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What is a Power Transmission Tower?

By Felicia Dye
Updated May 17, 2024
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A power transmission tower is a structure that plays an important role in bulk energy transfer systems. The basic role of this structure is to safely and effectively accommodate transmission lines. Such a structure, which is generally made of a metal such as galvanized steel, may also be referred to as a pylon.

Power can be transported overhead or underground. Overhead transport is generally considered the better option because maintenance and repair is easier and the costs are lower. Overhead transport can usually be identified when electrical wires are seen running between tall metal structures.

These wires are known as transmission lines, or conductors. The metal structures which keep the transmission lines off the ground are power transmission towers. These structures help facilitate the transportation of energy from the generating source to the substations where power is distributed.

Every power transmission tower is not built the same. They can vary in design and height. The variances are often affected by factors such as weather conditions and conductor type. A power transmission tower must be able to withstand the loads of the environment it is placed in. It must also be able to effectively keep the transmission lines separated.

If a person observes closely, he may notice that power transmission towers often have different lattice work. This refers to the design of the spaces which the transmission wires run through. If conductors are allowed to touch, or even get too close to one another, faults can occur. For this reason different lattice work is often necessary.

A closer observation should also reveal that transmission wires never come into direct contact with the power transmission tower. If the conductors are allowed to come into contact with this metal structure, electricity could use the structure as a vehicle to travel to the ground, causing a dangerous situation. For this reason, power transmission towers must be equipped with insulators that prevent this type of contact.

The type of conductor is one of the factors that affects the load because some conductors are heavy. Copper wire, for example, is a good conductor, but it is much heavier than aluminum wire, which can also be very efficient. If aluminum conductors are used instead of copper, it is likely that fewer power transmission towers will need to be erected, thereby resulting in savings.

Power transmission towers are not suitable under all circumstances. These structures require land upon which they can be placed. In densely populated areas, this may not be available, thereby making the use of such structures unfeasible. Power transmission towers can also decrease property value. In instances where there are plans to develop land in the future or when land is historically preserved, erection of such structures may be prohibited.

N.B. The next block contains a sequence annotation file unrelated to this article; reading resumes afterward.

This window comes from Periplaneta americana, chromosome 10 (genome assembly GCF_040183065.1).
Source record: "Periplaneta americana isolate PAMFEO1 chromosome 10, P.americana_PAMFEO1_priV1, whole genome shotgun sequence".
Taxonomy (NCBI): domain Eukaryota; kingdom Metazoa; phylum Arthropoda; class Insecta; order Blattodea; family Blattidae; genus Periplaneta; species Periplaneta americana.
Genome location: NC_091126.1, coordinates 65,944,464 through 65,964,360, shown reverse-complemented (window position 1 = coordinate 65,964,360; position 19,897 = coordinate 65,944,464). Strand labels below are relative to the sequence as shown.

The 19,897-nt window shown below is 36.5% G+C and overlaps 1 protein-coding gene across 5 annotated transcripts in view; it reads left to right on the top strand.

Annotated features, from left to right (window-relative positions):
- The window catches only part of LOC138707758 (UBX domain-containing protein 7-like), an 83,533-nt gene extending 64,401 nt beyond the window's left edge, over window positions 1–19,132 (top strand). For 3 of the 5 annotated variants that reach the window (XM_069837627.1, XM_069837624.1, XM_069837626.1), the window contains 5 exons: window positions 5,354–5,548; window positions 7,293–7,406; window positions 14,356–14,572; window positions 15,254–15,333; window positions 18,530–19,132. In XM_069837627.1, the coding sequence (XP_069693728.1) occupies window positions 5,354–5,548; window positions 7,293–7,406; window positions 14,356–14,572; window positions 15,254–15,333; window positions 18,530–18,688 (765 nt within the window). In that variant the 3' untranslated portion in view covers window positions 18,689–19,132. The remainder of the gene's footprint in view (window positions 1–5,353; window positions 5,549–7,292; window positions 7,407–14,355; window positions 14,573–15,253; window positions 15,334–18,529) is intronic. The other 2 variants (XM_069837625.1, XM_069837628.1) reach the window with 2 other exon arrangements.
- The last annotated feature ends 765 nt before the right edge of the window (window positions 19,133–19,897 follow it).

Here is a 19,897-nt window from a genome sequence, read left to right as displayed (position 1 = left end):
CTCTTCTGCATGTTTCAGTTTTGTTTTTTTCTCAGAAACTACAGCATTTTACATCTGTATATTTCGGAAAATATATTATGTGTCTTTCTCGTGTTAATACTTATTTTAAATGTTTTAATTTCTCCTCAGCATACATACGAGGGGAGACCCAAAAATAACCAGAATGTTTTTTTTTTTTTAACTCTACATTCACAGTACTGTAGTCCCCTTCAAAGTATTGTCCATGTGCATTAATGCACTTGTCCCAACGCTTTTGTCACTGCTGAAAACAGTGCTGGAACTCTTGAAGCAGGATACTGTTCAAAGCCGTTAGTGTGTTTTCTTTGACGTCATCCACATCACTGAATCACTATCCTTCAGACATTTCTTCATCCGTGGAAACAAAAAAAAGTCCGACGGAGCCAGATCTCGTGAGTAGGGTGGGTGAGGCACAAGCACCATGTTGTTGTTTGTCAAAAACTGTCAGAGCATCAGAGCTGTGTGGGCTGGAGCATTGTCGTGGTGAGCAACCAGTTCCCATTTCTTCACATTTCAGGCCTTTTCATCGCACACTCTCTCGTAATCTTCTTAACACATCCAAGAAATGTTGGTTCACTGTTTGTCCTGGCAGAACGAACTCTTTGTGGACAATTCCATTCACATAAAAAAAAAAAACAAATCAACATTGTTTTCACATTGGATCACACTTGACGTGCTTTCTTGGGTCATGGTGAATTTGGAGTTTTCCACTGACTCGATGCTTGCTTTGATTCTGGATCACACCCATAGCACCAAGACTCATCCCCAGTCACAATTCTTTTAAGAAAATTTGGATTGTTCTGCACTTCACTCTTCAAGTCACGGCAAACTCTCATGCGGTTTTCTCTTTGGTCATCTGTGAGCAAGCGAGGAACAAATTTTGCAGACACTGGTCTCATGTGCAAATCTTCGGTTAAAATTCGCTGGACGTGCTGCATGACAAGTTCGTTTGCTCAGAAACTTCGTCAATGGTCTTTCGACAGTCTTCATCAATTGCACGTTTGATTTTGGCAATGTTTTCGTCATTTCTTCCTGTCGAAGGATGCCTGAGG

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Discussion Comments

By anon343619 — On Aug 01, 2013

@Comparables: I think there's no harm due to power transmission equipment. Actually, the mobile phone towers are the culprits because they have a negative effect on the health of the people living in the surroundings.

By Comparables — On May 06, 2011

Is it true that power transmission equipment can emit radiation and cause cancer? I was looking at houses near some high voltage lines, and the prices were really cheap. A friend told me it would not be a good buy because the transmission lines emit low frequency radiation and have long-term health effects. Can someone clarify this information for me?

By GiraffeEars — On May 04, 2011

@FrameMaker- That is crazy. You could not pay me enough to climb on a live wire with half a million volts coursing through it.

I saw an internet video the other day about power transmission lines. There was a problem with a line switch at a transmission switching station. The plant operators did an experiment to determine what the problem was. When the switches separated, an arc of electricity was created that shot 100 feet into the air. The video operators said the arc was due to gases and plasma vaporizing in the air above the switch and nothing for it to arc to. The experiment was impressive, but I think it would be something scary to see in person.

By FrameMaker — On May 02, 2011

I saw a show the other day about workers who have to fix these high voltage power lines. It is a crazy job. These people fly alongside these lines while hanging out of the side of a helicopter. When they get close enough, they actually touch the lines with a metal rod, and transfer onto these lines like a bird on a wire.

Once on the wire, these people are literally encased in electricity, reaching the same relative voltage as the lines. This is all due to the special suit that they wear. The suit has a thin, conductive metal mesh woven into the fireproof fabric. This Faraday suit prevents the dangerous currents from entering the body. Think of it like the magician standing in a metal cage while a Tesla coil arcs large streamers of electricity at the cage.

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